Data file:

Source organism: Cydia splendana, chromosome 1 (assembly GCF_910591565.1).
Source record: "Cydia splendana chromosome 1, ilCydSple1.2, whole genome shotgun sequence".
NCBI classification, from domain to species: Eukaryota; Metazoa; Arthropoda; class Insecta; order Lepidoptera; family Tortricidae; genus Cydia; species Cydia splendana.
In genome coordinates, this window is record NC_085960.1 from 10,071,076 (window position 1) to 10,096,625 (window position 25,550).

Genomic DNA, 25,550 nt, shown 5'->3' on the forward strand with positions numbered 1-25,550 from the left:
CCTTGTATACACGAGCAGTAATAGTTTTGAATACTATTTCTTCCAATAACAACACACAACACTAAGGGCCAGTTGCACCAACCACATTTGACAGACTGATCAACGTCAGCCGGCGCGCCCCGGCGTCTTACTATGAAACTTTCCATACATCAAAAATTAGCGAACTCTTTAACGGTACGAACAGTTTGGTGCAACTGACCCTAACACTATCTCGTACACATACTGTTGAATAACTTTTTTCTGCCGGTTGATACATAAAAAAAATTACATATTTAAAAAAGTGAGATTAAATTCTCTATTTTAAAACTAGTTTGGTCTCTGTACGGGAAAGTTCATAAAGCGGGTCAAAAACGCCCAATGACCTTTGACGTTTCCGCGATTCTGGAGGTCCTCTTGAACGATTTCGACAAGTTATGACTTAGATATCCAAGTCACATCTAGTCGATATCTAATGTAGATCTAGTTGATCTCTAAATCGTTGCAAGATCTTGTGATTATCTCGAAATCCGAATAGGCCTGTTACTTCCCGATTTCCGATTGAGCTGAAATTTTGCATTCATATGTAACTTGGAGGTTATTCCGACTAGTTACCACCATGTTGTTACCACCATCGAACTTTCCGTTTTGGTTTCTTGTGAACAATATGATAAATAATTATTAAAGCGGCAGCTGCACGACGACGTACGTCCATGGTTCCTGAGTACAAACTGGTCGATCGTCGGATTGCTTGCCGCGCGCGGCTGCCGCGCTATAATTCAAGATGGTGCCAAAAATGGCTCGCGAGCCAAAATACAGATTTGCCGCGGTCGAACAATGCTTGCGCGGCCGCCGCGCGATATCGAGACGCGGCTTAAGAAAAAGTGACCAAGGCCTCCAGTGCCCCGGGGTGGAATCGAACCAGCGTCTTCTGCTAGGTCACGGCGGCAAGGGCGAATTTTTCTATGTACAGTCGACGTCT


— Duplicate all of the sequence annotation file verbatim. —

Source organism: Cydia splendana, chromosome 1 (assembly GCF_910591565.1).
Source record: "Cydia splendana chromosome 1, ilCydSple1.2, whole genome shotgun sequence".
NCBI classification, from domain to species: Eukaryota; Metazoa; Arthropoda; class Insecta; order Lepidoptera; family Tortricidae; genus Cydia; species Cydia splendana.
In genome coordinates, this window is record NC_085960.1 from 10,071,076 (window position 1) to 10,096,625 (window position 25,550).

Genomic DNA, 25,550 nt, shown 5'->3' on the forward strand with positions numbered 1-25,550 from the left:
CCTTGTATACACGAGCAGTAATAGTTTTGAATACTATTTCTTCCAATAACAACACACAACACTAAGGGCCAGTTGCACCAACCACATTTGACAGACTGATCAACGTCAGCCGGCGCGCCCCGGCGTCTTACTATGAAACTTTCCATACATCAAAAATTAGCGAACTCTTTAACGGTACGAACAGTTTGGTGCAACTGACCCTAACACTATCTCGTACACATACTGTTGAATAACTTTTTTCTGCCGGTTGATACATAAAAAAAATTACATATTTAAAAAAGTGAGATTAAATTCTCTATTTTAAAACTAGTTTGGTCTCTGTACGGGAAAGTTCATAAAGCGGGTCAAAAACGCCCAATGACCTTTGACGTTTCCGCGATTCTGGAGGTCCTCTTGAACGATTTCGACAAGTTATGACTTAGATATCCAAGTCACATCTAGTCGATATCTAATGTAGATCTAGTTGATCTCTAAATCGTTGCAAGATCTTGTGATTATCTCGAAATCCGAATAGGCCTGTTACTTCCCGATTTCCGATTGAGCTGAAATTTTGCATTCATATGTAACTTGGAGGTTATTCCGACTAGTTACCACCATGTTGTTACCACCATCGAACTTTCCGTTTTGGTTTCTTGTGAACAATATGATAAATAATTATTAAAGCGGCAGCTGCACGACGACGTACGTCCATGGTTCCTGAGTACAAACTGGTCGATCGTCGGATTGCTTGCCGCGCGCGGCTGCCGCGCTATAATTCAAGATGGTGCCAAAAATGGCTCGCGAGCCAAAATACAGATTTGCCGCGGTCGAACAATGCTTGCGCGGCCGCCGCGCGATATCGAGACGCGGCTTAAGAAAAAGTGACCAAGGCCTCCAGTGCCCCGGGGTGGAATCGAACCAGCGTCTTCTGCTAGGTCACGGCGGCAAGGGCGAATTTTTCTATGTACAGTCGACGTCT